If You Could Hie to Kolob, What Would that look like?

Our lives are living myths of our own creation. Our companion is our personal story; all the stuff inside we use tell us who we are and tell the world the same.

It is both useful and healthy that we address our personal cosmic vision first and foremost. We need to understand the assumptions we have made as we internally constructed our definition of both reality and, if we are spiritually inclined, the spiritual world.

In a very powerful subconscious way, many practicing Christians retain that fundamentalist bias and live religiously with an internal image (something imagined) of a spiritual reality not seen but  “known” by like-minded friends and family as a reality that exists; the very reality where God “is”, where Jesus “is” and to many, where Satan “is” or “wants to rule.”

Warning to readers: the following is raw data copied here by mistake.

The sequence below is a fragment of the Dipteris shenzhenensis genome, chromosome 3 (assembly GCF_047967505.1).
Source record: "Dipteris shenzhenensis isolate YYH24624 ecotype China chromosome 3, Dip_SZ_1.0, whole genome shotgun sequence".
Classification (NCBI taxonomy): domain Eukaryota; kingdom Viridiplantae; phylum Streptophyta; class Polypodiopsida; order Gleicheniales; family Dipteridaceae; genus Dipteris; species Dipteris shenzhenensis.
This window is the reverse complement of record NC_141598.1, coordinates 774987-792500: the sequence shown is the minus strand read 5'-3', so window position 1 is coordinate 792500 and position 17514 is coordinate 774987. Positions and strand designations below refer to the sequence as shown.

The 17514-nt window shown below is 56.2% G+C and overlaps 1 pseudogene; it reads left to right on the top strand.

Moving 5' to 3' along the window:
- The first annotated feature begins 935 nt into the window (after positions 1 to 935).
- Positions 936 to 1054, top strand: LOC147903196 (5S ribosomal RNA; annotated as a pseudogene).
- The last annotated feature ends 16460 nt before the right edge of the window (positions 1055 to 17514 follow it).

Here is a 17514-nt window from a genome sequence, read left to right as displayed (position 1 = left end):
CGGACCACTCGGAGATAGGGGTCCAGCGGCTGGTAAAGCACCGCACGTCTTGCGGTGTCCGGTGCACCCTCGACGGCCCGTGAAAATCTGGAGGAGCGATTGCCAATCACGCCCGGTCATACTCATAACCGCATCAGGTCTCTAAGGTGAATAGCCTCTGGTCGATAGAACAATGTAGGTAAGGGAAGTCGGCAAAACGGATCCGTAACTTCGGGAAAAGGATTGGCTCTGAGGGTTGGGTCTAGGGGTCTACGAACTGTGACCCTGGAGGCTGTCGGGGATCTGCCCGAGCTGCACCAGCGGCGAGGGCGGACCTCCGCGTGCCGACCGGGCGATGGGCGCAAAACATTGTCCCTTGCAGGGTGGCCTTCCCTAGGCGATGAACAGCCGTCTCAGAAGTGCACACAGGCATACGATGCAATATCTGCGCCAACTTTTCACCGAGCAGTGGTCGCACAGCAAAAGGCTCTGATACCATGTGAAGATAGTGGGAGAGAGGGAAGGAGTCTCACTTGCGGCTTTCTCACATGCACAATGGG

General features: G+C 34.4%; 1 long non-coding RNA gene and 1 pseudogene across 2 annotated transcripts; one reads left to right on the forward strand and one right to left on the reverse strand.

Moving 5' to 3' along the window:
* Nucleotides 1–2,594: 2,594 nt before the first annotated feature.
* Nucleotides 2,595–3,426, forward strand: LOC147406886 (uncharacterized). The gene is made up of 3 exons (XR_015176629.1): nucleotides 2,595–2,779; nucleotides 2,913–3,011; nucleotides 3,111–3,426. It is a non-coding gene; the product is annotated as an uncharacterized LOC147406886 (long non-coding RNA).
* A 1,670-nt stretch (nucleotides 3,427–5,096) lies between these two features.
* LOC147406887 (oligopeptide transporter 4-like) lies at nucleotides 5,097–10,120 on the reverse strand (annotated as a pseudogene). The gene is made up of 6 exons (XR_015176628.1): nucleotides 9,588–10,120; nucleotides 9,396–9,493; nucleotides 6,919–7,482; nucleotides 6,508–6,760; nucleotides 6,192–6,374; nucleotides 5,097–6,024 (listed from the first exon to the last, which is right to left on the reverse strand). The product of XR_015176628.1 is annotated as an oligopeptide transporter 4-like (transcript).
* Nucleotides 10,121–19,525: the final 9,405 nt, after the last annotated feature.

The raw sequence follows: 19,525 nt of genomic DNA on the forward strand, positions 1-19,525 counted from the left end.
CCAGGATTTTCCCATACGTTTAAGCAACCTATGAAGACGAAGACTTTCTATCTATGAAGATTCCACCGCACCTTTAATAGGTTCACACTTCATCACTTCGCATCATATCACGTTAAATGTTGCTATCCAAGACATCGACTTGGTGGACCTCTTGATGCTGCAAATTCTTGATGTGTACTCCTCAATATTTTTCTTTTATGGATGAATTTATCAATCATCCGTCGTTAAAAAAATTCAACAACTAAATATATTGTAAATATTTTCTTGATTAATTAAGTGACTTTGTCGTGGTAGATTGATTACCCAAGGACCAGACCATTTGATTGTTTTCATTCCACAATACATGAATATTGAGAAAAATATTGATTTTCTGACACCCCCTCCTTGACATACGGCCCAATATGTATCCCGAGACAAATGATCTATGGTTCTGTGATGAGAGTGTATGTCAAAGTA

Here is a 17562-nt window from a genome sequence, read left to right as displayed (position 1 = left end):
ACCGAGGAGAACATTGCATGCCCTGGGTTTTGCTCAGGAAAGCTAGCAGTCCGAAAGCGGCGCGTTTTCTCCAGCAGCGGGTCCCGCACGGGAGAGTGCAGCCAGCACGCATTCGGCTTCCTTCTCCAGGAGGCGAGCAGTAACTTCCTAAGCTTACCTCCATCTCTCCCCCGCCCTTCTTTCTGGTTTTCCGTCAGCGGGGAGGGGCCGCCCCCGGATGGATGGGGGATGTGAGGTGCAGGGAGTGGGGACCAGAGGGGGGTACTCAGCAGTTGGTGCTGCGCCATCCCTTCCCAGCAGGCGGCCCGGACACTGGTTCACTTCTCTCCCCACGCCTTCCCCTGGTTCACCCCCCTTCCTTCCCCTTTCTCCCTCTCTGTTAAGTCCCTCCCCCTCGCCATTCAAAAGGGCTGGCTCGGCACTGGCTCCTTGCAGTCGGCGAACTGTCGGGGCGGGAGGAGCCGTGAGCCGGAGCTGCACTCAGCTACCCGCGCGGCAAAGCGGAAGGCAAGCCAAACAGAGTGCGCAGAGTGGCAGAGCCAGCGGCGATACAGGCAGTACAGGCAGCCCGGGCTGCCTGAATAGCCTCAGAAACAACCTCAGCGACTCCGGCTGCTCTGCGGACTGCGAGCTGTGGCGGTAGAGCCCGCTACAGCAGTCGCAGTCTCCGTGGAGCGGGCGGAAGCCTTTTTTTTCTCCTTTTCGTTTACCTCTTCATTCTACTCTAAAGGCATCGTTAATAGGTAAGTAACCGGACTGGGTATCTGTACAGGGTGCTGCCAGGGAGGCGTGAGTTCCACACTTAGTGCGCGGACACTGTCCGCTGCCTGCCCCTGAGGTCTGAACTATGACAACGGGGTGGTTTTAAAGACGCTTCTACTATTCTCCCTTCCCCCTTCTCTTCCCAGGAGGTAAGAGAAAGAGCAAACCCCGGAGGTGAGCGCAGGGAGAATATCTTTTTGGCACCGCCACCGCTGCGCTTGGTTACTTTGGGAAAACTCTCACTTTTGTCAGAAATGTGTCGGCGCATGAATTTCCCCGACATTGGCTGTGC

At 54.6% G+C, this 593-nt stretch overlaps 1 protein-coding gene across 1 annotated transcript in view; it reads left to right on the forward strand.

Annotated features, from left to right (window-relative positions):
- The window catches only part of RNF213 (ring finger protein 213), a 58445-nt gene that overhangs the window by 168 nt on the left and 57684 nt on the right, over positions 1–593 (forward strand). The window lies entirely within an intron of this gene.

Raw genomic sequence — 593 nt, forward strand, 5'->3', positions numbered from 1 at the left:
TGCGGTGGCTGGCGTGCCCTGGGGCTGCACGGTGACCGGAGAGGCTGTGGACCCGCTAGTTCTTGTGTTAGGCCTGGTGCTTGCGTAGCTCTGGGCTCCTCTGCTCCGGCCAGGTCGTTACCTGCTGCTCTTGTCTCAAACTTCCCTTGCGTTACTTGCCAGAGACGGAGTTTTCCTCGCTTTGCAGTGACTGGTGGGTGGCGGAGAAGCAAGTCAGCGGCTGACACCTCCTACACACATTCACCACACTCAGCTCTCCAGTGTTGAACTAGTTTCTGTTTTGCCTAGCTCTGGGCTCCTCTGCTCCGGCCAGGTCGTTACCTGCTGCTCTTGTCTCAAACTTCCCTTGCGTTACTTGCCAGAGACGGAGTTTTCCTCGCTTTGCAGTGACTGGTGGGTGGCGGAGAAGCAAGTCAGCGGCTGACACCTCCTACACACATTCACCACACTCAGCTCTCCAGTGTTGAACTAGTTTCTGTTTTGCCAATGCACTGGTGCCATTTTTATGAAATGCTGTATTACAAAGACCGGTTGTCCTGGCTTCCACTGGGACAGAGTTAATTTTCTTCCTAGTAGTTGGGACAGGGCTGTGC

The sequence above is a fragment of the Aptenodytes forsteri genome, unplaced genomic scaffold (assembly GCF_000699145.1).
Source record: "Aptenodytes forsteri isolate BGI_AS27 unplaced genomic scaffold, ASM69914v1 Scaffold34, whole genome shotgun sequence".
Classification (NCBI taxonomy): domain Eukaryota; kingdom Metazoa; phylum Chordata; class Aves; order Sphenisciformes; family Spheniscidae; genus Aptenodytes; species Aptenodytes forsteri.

This is often referred to within the believing community as a personal “witness” or “testimony” of what God’s spiritual kingdom looks like. This is one of the principal recognitions of God that the “I know” declarations assert. Some of these declarations are based on mutually-believed theological assumptions made within specific communities.

For many Christians, this imaginatively real circumstance readily assumes a male-dominated patriarchal “order of things.” In mortal or human terms I call that internal image of the spiritual world a “mental construct” – a perceived spiritual reality born out of our imagination as prompted by religious persuasion from others…

Constructs of Reality and Society –

What does that fundamentalist reality resemble most?

God as Boss of the Universe?
A kind and benevolent divine version of Caesar?
God as the Head of a Patriarchal Order prejudiced against women?
God as a power who cannot look upon nor tolerate sin with the least degree of allowance?

or how about a non-fundamentalist view with God as …

A Divine Author of Compassion?
Possessing androgynous aspects that reflect equally all aspects of being human?
A Higher Power focused almost entirely on our love one for another and against any kind of hatred or condemnation?

Such constructed realities – what each of us personally has imagined the spirit world and realm of God to be – serves as the context for how we practice religion and exercise our own moral choices.